The first six chapters of the Book of Daniel present a narrative theology of resistance. Daniel and his three friends—best known by their Babylonian names, Shadrach, Meshach, and Abed-Nego—are Jews in Babylonian exile. Again and again, they run afoul of kings and courtiers. As they begin training for Babylonian civil service, the four reject the king’s choice of food and wine, yet end up “fatter” than all the others (Dan. 1). Nebuchadnezzar threatens to kill Daniel along with all the Babylonian sages who fail to interpret the king’s disturbing dream of a metal statue that is reduced to rubble (Dan. 2); Daniel saves the day by telling Nebuchadnezzar the statue represents a series of empires that will crumble when struck by the smooth stone of God’s kingdom. Later, Nebuchadnezzar throws Shadrach, Meshach, and Abed-Nego into a fiery furnace for refusing to bow before an image (Dan. 3). On the night Babylon falls, Daniel reads an uncanny divine warning during King Belshazzar’s feast (Dan. 5), and he’s condemned to a lions’ den when he continues to pray to Yahweh in violation of the edict of the Persian King Darius (Dan. 6).
Daniel 3 is particularly apt for our times. Nebuchadnezzar erects a monumental golden image as the center of a new imperial cult. He gathers his court to the plain of Dura (reminiscent of Babel’s “plain of Shinar,” Gen. 11:2). Whenever music plays, the officials must prostrate themselves before the image, on pain of death. The list of instruments (tediously and comically repeated in Daniel 3:5, 7, 10, 15) includes Persian and Greek loan words, and the fourfold classification of musicians parallels the four-metal statue of Nebuchadnezzar’s dream. The orchestra is an empire in sound, harmonizing voices from every tribe and tongue. Nebuchadnezzar unites his dominions in song. From the king’s viewpoint, a fiery furnace is an appropriate punishment for refusing to worship: Dissenters will be forcibly melted in the crucible of Babylon. The message is clear: One way or another, you will be assimilated.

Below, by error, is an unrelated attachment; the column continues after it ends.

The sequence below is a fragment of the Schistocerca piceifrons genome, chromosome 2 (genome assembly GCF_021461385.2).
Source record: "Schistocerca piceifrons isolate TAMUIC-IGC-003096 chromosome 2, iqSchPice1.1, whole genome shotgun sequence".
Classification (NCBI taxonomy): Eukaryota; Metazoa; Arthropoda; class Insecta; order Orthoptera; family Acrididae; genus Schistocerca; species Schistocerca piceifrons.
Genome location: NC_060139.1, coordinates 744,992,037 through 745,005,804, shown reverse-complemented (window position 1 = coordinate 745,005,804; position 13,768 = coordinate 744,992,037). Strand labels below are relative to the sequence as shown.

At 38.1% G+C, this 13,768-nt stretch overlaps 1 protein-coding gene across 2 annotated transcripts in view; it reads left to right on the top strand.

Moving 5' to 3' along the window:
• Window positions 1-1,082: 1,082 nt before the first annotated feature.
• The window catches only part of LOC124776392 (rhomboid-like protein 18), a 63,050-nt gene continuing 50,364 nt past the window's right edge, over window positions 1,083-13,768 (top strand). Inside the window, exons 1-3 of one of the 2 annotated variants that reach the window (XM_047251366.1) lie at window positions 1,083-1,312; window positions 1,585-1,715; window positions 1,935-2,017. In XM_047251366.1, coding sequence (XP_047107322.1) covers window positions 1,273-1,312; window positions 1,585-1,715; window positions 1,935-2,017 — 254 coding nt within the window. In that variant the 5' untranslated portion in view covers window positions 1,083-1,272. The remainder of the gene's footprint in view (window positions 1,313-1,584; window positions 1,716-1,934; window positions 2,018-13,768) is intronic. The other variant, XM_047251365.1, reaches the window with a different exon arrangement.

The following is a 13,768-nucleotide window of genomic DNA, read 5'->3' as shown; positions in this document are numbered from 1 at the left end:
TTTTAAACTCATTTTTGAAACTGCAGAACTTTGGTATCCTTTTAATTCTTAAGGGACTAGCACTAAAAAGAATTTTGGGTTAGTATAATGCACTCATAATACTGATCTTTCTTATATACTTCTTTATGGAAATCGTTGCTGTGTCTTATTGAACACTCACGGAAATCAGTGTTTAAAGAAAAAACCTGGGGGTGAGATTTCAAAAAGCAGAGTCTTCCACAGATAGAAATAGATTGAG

Shadrach, Meshach, and Abed-Nego prove themselves unmeltable. They refuse to harmonize.
Initially, they don’t publicize their dissent, but they have enemies at court, the “Chaldeans” (probably astrologers), poised to bring complaints against “certain Jews.” The dramatic center of the story is a direct confrontation between king and rebels, without Chaldeans, satraps, governors, prefects, or any of the thousands of worshipers. Nebuchadnezzar is eager to give the friends an out: “We’ll play the music again, and then you can bow.” Perhaps this is mercy; more likely, it’s an effort to save face. The defiance of the three exposes the frailty of Nebuchadnezzar’s decrees and threats, and he’ll bully or cajole if it helps him achieve a show of homogeneity.
In a chapter full of comically exaggerated repetitions, the answer of the three friends is blunt. They don’t explain themselves, offer a defense, or beg. They fearlessly confess their confidence that God can deliver them if he will, and openly state their defiance: Whether we’re rescued or not, we won’t bow. By their firm confidence, Danna Fewell says, they put the king in his place, pass “judgment upon his hubris,” and “emasculate his threat.”
Contemporary lessons abound. We too live in an empire that seeks to enforce consensus. When the rainbow flags start waving, everyone had better join in and mean it. You’d best sing along when everyone celebrates the latest trans breakthrough. Private dissent won’t be allowed to remain private; cultural Chaldeans scan the landscape for people who take a stand when they should be showing respect. Some resisters will find themselves face-to-face with kings. When that happens, Daniel 3 instructs us, let your “No” be “No,” and leave the consequences to God.
In the Book of Daniel, the three friends aren’t detained but deployed. And their deployment is successful. Fewell rightly notes that the dramatic emphasis isn’t on the three friends. They’re static, unmovable. Even when they’re thrown into the fire, nothing changes; their clothes and hair are unsinged, and they don’t even smell like smoke. The personal drama is entirely with the king, and he changes radically.
Daniel 3 is framed by imperial decrees. The first requires idolatry (Daniel 3:1–7); the second prohibits blasphemy against the God of the Jews (3:28–29). The story isn’t (merely) a celebration of heroic defiance. It’s (primarily) a story of how heroic defiance humbles and converts rulers. When the powers say “You will be assimilated,” we must simply refuse and throw ourselves on the mercy of God. He is able, and may be willing, to rescue us from the flames. Just as importantly, we can be confident that faithful defiance shatters kings like pottery.
Peter J. Leithart is president of the Theopolis Institute.
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